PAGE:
Frances Penington.

Community health worker gives a vaccination in Odisha state, India. DFID UK Department for International Development. flickr cc.

It’s easy to become overrun by bad news, by reckless and callous policy decisions, and by stories of conflict and horror. Successive cuts to Australian foreign aid mean that our aid now makes up only 0.22% of our gross national income (well below the UN foreign aid target of 0.7%), and the proposed United States budget would all-but abolish US foreign aid, and cut funding to a host of organisations which support and protect people in poverty. But it is important to remember that positive change is also happening, and that progress has been and will continue to be made.

This year’s letter from Bill and Melinda Gates is a reminder of this. It is a thoughtful and reflective call to optimism in our attitudes and approach to global health, foreign aid, and philanthropy. Throughout the letter, which is addressed to their friend Warren Buffet, Bill and Melinda reflect on the progress and struggles in global heath.

The Gates Foundation & reduced child mortality

Much of the work of the Gates Foundation focuses on reducing childhood mortality. As Melinda Gates says, saving children’s lives is an end unto itself, but it also has far-reaching benefits.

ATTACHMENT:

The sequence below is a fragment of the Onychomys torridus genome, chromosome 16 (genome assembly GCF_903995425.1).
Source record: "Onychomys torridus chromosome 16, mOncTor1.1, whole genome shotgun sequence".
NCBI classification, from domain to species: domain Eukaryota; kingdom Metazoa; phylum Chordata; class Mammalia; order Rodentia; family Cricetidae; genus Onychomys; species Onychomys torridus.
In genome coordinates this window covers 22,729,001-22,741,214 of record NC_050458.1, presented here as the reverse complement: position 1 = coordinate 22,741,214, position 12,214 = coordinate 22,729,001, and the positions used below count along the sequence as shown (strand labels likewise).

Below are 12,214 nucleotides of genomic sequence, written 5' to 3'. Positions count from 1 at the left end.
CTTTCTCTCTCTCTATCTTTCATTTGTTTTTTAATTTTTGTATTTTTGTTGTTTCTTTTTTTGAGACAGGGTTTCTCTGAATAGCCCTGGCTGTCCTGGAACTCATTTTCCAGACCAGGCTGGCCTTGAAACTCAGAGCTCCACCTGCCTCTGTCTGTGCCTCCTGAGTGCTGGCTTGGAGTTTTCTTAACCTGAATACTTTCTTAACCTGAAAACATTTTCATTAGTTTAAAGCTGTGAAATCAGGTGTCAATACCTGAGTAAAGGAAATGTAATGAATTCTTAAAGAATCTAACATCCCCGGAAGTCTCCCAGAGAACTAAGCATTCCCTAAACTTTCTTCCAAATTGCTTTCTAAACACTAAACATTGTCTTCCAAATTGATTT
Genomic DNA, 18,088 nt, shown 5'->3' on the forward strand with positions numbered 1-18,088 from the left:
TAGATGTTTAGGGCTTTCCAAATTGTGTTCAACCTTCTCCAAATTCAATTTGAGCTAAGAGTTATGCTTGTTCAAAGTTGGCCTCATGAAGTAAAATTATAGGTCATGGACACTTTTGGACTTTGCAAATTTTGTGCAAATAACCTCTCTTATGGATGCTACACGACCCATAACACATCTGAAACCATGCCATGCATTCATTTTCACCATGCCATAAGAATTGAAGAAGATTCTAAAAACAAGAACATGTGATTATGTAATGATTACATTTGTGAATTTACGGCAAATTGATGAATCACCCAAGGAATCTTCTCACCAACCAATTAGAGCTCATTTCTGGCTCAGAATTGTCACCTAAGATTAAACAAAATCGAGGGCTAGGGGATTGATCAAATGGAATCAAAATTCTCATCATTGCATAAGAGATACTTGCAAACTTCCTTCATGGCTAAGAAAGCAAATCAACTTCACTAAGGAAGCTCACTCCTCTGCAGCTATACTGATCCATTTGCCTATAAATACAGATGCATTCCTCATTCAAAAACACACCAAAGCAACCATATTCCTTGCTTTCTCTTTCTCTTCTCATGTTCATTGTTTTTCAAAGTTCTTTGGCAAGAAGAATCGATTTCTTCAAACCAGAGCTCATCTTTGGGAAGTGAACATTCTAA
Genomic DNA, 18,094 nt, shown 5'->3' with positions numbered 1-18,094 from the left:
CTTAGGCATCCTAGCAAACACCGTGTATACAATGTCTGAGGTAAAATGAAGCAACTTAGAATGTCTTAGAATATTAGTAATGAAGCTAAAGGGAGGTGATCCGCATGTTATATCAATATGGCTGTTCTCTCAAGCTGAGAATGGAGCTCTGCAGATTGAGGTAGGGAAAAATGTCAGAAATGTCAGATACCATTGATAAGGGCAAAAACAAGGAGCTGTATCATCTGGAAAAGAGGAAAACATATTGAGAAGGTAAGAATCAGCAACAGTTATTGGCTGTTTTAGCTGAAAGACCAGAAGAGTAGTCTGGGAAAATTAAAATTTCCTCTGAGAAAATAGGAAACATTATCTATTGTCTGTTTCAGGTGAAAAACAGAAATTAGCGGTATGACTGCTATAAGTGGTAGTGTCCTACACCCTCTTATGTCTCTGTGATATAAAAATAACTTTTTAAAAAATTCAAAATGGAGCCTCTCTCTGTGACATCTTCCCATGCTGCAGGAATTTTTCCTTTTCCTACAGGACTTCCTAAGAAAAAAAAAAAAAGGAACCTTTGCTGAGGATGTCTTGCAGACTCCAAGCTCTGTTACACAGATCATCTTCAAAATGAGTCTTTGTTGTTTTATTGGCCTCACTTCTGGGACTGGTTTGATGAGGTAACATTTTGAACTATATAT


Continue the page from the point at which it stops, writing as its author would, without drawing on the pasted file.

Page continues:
Bill Gates writes that “when a mother can choose how many children to have, her children are healthier, they’re better nourished, their mental capacities are higher—and parents have more time and money to spend on each child’s health and schooling. That’s how families and countries get out of poverty”.

And this is an area in which we have great cause to be hopeful. Since 1990, childhood mortality has dropped consistently year to year. Compared to no change, this is a total of 122 million children’s lives saved as childhood mortality has reduced by more than half.

In their letter, Bill and Melinda continue to remind us of the importance of optimism in achieving change, emphasising that “optimism isn’t a belief that things will automatically get better; it’s a conviction that we can make things better”.

This optimism isn’t blind to challenges, obstacles, and disappointments, but is focused rather on the long-term successes and gains that have been and continue to be made. Through a wide view of history and the world, we can see that optimism and empathy can and will achieve great and lasting progress. From the education and empowerment of women, to eradicating Polio, and a future without malnutrition.

This insightful and encouraging letter can be found here.

If you want to help further the fight against childhood mortality and for improved global health, you can donate to UNICEF, which is committed to serving families and children worldwide.

Frances Penington is a refugee activist and early childhood educator. She has recently joined the board of Social Policy Connections, and is a member of St Jude’s Parkville.



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